In plain sight

New buildings and tower blocks might seemingly rise on a weekly basis in this part of town, but four sightlines across London to St Paul’s are legally protected. Stand on King Henry VIII’s Mound in Richmond Park, on the summits of Primrose Hill or Parliament Hill, or look over from Alexandra Palace, and you’ll find nothing in the sky between you and St Paul’s dome except maybe a few birds.

To market, to market

The name Cheapside comes from the Old English word for shop – ceapan – and means marketplace. People have been buying and selling along Cheapside and the streets off it since the Middle Ages. Charles Dickens Jr described it as the busiest and greatest thoroughfare in the world. One New Change continues that tradition as the City’s only shopping centre.

Christmas Market

Though we’re not haggling for poultry on Poultry, or honey on Honey Lane anymore, every Friday there’s an independent traders market in One New Change, and a Christmas market for a week from December 17, keeping the tradition alive.

The Mermaid Tavern

On the corner of Friday Street and Bread Street, opposite where One New Change is today, was The Mermaid Tavern, frequented in the 16th century by literary greats like Ben Jonson, John Donne and William Strachey. They, along with other Elizabethan writers, were part of a drinking club that met there on the first Friday of the month – the Fraternity of Sireniacal Gentlemen.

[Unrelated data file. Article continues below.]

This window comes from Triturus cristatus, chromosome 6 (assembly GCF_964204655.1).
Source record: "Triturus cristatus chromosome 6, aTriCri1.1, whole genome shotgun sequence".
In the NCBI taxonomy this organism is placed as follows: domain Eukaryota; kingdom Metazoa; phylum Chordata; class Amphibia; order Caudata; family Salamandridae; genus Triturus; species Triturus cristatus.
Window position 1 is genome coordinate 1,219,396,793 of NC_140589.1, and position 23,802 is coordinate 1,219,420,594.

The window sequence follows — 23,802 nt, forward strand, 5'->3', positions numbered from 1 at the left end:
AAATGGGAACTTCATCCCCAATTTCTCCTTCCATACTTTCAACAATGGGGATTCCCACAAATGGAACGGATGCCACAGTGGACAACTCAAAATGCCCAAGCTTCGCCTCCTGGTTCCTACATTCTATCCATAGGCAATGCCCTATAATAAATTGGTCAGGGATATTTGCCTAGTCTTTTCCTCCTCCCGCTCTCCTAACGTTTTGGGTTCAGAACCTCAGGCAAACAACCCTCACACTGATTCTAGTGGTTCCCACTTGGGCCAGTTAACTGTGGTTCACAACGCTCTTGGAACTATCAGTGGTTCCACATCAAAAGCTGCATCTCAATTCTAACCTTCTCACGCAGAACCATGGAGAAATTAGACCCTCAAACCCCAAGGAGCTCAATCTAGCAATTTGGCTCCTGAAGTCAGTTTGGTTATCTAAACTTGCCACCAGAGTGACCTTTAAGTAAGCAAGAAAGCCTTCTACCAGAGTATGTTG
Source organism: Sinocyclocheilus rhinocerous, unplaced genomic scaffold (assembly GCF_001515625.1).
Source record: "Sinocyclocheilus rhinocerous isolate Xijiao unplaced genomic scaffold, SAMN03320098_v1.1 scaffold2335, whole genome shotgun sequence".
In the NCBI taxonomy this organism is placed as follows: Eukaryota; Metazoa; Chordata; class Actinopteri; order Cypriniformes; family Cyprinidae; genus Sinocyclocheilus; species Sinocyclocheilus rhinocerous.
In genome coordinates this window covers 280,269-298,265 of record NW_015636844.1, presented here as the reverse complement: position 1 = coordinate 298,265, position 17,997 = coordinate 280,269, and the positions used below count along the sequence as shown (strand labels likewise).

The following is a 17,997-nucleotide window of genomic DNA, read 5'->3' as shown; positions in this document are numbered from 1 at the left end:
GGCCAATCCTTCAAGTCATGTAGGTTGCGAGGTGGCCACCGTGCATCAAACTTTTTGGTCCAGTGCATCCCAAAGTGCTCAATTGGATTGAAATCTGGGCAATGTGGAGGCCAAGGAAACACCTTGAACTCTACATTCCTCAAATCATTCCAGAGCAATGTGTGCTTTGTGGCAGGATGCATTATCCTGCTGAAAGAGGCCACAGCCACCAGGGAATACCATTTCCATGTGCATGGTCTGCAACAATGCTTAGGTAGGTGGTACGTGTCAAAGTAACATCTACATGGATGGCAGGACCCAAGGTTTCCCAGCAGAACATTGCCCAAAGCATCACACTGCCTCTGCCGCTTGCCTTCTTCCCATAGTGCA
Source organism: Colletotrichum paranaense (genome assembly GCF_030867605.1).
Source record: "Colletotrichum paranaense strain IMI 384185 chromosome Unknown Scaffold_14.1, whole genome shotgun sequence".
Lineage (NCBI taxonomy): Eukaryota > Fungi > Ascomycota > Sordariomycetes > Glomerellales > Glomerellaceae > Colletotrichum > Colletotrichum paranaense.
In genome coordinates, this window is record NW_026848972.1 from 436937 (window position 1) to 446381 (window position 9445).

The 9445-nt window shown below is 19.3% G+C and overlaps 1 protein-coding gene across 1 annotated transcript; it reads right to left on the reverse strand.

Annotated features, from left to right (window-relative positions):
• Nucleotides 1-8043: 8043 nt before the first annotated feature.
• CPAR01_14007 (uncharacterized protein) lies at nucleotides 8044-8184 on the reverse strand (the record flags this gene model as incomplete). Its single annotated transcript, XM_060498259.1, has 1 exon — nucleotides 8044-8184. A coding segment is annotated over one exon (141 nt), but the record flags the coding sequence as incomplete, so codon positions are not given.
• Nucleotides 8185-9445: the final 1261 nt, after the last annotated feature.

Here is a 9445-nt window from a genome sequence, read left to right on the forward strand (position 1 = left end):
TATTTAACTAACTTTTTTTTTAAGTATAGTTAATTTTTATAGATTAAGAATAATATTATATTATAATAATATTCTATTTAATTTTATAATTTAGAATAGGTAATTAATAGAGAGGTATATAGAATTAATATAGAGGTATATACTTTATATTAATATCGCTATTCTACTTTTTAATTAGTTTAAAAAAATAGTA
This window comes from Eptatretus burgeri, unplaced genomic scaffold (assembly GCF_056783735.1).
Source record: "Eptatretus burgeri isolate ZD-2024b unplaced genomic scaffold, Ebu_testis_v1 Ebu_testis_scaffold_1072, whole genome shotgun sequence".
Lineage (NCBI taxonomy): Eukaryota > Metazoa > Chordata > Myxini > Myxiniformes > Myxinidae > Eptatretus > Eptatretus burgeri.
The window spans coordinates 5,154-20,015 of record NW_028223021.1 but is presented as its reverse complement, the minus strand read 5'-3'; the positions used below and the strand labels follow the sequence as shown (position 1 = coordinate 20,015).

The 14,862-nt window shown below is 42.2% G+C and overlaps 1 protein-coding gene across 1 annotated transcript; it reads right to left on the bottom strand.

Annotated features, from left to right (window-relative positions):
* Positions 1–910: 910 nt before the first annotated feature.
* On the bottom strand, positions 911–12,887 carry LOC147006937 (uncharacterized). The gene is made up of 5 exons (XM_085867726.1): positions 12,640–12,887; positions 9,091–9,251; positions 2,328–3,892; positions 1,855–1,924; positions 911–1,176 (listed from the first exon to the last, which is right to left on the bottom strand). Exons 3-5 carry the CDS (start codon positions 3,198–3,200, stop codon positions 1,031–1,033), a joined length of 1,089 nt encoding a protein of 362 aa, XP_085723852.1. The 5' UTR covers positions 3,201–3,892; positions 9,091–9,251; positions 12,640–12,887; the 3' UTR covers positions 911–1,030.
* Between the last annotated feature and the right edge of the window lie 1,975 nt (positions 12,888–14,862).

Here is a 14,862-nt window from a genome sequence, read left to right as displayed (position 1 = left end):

Bread Street Kitchen

Nowadays, if you want to celebrate late into the night, whether you’re celebrating New Year, or just the fact that’s it’s a Wednesday, look no further than Bread Street Kitchen. Gordon Ramsay’s warehouse style restaurant is known for its fresh seasonal fare and buzzy atmosphere. And with late night hours until 3am Wednesday to Friday, it’s a great place to end the night with top-notch drinks and quality sustenance.

A close shave

If you’re actively seeking out a proper shave with a blade – of the kind including hot towels, face massage and lemon cologne – Ted’s Grooming Room in One New Change will sort you out. The parlour may take its inspiration from Istanbul, rather than the back streets of London’s Bankside, but they make the art of barbering a tradition we’d be happy to adopt as one of our own.

Keep body and soul together

You can also get your back uncricked and your muscles loosened by booking in for a clinic at Pure Sports Medicine. Then hop over to Rush hairdressers for a short, back and sides, and give your skin a once over at Dermalogica. You’ll look like a new man. Next, visit St Paul’s Cathedral for a service – believe it or not, that’s what it was built for. While you’re in there, don’t forget to sneak a peak at William Holman-Hunt’s painting The Light of the World. This sermon in a frame is the most travelled artwork in history. It was bought by industrialist Charles Booth in 1908 and donated to St Paul’s where it now takes its place in the altarpiece of the Middlesex Chapel.

One New Change is three minutes walk from St Paul’s Underground station,